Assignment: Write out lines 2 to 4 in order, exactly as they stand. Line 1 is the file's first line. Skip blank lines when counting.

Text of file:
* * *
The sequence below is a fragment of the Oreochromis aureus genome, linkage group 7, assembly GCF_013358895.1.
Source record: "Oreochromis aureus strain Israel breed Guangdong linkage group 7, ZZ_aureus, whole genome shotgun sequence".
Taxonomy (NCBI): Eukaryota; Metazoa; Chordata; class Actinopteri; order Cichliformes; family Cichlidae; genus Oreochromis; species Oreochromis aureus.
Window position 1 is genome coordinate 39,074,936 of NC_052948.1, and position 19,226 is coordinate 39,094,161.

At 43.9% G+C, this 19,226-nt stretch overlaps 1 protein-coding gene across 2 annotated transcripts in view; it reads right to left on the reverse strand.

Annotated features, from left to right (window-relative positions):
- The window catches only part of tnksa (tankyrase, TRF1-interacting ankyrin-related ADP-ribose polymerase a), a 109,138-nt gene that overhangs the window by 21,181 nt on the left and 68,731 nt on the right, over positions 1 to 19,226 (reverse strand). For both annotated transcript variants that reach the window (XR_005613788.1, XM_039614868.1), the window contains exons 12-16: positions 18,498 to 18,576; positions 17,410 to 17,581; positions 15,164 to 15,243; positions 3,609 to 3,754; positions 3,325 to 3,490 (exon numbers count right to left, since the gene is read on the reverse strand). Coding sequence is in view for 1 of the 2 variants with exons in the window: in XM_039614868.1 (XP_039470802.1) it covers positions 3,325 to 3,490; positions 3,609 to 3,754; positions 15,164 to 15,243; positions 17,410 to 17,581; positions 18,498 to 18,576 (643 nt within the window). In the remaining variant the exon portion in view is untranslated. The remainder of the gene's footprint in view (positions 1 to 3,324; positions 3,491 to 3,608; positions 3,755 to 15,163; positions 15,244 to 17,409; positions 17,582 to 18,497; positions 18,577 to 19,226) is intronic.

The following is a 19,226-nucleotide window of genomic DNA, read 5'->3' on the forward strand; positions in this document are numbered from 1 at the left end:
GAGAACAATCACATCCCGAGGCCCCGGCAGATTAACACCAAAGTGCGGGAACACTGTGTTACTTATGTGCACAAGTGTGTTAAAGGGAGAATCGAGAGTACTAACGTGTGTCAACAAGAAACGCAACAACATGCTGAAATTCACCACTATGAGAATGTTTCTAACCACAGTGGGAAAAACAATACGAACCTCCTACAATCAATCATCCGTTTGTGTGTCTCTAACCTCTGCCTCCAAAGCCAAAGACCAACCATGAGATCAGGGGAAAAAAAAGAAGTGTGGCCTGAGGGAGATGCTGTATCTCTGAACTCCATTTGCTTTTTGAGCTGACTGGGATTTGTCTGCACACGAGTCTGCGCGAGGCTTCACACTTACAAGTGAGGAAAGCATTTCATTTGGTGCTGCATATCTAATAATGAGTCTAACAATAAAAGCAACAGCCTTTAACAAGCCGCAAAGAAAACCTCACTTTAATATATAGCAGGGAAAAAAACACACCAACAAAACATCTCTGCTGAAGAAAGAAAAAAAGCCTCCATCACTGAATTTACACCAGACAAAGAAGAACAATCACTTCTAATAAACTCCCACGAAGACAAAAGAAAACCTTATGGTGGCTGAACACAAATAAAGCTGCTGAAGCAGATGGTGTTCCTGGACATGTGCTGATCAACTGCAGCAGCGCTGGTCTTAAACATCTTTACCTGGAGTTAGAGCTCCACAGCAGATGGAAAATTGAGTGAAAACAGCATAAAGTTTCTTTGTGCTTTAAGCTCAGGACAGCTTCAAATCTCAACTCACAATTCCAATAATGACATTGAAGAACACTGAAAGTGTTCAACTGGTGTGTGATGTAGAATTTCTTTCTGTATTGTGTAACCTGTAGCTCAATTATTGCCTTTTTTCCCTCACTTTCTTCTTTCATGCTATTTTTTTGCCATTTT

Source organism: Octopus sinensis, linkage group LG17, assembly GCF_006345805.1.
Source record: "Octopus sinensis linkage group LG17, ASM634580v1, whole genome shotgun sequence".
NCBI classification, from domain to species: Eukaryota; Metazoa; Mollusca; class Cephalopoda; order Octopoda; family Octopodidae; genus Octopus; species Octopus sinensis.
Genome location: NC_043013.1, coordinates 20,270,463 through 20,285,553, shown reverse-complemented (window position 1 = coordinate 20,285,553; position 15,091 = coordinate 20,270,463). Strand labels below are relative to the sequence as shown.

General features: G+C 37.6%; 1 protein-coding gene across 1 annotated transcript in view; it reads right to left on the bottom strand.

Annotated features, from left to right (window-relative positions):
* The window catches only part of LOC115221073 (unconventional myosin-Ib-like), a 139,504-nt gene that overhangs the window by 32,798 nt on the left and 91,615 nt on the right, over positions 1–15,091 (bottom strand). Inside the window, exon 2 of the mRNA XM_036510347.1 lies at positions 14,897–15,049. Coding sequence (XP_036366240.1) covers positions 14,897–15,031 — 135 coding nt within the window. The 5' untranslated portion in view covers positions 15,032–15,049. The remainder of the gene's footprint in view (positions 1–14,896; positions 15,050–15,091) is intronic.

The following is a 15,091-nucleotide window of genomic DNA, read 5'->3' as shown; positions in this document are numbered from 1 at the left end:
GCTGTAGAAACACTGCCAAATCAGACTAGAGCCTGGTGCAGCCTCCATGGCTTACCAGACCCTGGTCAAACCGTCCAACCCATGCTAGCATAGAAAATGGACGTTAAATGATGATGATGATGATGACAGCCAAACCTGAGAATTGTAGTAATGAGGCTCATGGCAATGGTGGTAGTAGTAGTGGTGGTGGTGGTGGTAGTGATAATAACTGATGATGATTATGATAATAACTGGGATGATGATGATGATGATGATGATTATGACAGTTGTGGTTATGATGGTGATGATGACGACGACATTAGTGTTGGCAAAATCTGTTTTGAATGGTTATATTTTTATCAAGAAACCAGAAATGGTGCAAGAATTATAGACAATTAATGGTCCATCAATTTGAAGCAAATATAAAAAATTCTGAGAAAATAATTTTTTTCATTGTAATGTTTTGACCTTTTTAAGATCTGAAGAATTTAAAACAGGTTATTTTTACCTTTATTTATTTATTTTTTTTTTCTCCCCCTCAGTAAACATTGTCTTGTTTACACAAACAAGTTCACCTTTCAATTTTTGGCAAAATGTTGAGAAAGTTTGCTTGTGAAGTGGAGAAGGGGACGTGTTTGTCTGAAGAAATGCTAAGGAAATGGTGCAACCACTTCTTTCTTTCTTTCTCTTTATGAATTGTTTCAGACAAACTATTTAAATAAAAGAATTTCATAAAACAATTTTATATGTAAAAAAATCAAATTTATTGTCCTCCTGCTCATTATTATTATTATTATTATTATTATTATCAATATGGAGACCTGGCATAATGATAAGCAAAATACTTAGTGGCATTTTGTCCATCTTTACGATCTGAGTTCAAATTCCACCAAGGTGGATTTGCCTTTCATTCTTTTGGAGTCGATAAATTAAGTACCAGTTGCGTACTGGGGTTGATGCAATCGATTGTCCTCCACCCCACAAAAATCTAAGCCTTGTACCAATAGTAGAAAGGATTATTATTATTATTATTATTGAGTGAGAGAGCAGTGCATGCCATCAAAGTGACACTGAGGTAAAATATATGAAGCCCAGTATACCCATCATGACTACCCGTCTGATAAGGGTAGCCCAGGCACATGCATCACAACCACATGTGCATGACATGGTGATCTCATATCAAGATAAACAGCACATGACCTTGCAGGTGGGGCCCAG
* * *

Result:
Source record: "Oreochromis aureus strain Israel breed Guangdong linkage group 7, ZZ_aureus, whole genome shotgun sequence".
Taxonomy (NCBI): Eukaryota; Metazoa; Chordata; class Actinopteri; order Cichliformes; family Cichlidae; genus Oreochromis; species Oreochromis aureus.
Window position 1 is genome coordinate 39,074,936 of NC_052948.1, and position 19,226 is coordinate 39,094,161.